The boss of the Equality and Human Rights Commission (EHRC) has been accused of “intimidating” and “isolating” the organisation’s senior commissioners.
Speaking at a Human Rights Select Committee, four commissioners criticised Trevor Phillips, chairman of the EHRC, for stifling internal debate through a “sofa government” form of leadership.
Three of the four commissioners giving evidence resigned earlier in the year in protest against Phillips’ alleged behaviour.
Phillips was also accused of promoting his friends and chasing newspaper headlines.
Francesca Klug, who resigned as a commissioner in July, told the committee the EHRC was “hierarchical, unaccountable and not transparent”.
She said: “There was an atmosphere of intimidation in holding the chair to account. If you [disagreed] with what the chair said, it created a sense of intimidation.
“It was sofa government, as in Number 10. If you had no access, you were [without influence].
“I’m not sure we managed to connect with the British people and explain what we stand for. I thought the commission was chasing headlines – and sometimes over things I was ashamed about.
“We were very frustrated about the lack of capacity on the board to have frank and open discussions. I have never felt so managed.”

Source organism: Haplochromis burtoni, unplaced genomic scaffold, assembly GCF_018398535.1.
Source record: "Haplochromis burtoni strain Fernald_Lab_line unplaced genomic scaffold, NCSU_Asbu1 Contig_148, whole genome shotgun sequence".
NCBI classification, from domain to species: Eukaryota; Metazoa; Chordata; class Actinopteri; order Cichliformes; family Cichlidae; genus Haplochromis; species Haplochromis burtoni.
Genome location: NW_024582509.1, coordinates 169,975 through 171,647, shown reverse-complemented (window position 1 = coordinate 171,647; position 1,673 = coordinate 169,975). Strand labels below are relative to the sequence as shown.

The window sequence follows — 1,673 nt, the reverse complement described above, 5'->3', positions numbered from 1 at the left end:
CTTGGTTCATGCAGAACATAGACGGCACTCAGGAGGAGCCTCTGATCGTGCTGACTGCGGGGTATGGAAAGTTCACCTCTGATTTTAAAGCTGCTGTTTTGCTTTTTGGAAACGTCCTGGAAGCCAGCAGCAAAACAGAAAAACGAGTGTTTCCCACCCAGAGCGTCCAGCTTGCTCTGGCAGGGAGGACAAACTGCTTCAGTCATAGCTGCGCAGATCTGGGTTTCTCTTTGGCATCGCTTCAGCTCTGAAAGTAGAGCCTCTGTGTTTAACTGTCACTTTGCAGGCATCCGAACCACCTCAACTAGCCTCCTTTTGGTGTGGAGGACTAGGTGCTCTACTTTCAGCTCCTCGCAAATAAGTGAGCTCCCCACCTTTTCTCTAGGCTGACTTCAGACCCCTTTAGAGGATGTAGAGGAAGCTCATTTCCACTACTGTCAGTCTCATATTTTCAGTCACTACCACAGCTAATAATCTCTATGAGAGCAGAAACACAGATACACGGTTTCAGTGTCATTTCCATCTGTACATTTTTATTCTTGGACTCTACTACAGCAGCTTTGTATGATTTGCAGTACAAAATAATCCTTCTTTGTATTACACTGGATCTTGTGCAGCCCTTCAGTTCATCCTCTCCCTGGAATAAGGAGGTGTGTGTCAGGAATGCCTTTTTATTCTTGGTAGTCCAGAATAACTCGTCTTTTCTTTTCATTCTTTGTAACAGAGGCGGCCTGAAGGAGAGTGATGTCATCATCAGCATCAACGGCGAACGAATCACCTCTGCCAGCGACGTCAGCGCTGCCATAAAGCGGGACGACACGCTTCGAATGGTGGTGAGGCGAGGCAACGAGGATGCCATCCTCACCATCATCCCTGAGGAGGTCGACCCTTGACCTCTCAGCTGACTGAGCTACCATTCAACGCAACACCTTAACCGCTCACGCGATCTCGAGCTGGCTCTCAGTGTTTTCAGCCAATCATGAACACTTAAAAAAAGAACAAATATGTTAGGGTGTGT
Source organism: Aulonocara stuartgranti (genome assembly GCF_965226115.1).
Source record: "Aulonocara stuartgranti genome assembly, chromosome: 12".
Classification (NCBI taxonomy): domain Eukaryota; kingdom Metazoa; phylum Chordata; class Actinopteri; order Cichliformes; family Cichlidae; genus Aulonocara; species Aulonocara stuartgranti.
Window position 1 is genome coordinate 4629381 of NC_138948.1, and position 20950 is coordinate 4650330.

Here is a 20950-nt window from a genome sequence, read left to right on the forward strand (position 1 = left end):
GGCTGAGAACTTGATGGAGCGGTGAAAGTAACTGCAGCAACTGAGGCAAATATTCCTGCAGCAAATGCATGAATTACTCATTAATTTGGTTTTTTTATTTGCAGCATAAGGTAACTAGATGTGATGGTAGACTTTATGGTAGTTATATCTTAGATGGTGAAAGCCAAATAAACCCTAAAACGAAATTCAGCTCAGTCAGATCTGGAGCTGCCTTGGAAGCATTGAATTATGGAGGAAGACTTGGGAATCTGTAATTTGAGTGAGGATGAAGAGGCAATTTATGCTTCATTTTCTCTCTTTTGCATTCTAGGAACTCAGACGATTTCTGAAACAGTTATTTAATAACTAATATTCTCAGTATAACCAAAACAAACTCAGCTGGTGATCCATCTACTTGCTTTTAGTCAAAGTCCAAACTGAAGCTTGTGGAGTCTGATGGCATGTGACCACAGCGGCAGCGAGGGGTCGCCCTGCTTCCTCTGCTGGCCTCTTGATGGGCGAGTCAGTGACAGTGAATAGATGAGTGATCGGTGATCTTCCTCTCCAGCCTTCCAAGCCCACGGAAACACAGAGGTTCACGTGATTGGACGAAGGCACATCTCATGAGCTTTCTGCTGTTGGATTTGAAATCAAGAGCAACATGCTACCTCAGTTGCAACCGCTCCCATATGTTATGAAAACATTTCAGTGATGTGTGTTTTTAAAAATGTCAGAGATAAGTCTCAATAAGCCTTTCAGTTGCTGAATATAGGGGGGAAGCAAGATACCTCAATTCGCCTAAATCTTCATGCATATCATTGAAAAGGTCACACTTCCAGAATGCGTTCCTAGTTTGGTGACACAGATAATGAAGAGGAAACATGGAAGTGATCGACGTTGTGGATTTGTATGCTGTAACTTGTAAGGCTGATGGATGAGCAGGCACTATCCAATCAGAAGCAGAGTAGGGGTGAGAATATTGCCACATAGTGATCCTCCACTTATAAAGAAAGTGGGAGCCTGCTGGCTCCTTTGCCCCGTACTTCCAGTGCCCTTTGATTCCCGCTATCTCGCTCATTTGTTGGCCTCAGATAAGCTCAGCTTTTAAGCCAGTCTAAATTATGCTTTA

Kay Hampton, who also resigned earlier in the year, said Phillips “didn’t get human rights”, and said having him occupying the position of chairman was “like getting a lawyer to do surgical operations in a hospital theatre”.
Hampton added: “People were isolated if they asked a question. There was an inner circle… when we challenged the chair we were either ignored, isolated, or it was as though we hadn’t spoken.”
Ben Summerskill, chief executive of the gay rights group Stonewall and a commissioner at the EHRC, accused Phillips of inappropriately promoting friends.
He said: “Trevor has also interfered twice inappropriately with applications in order to promote the candidacy of less well-qualified friends of his.”
Phillips will appear before the committee on 10 November.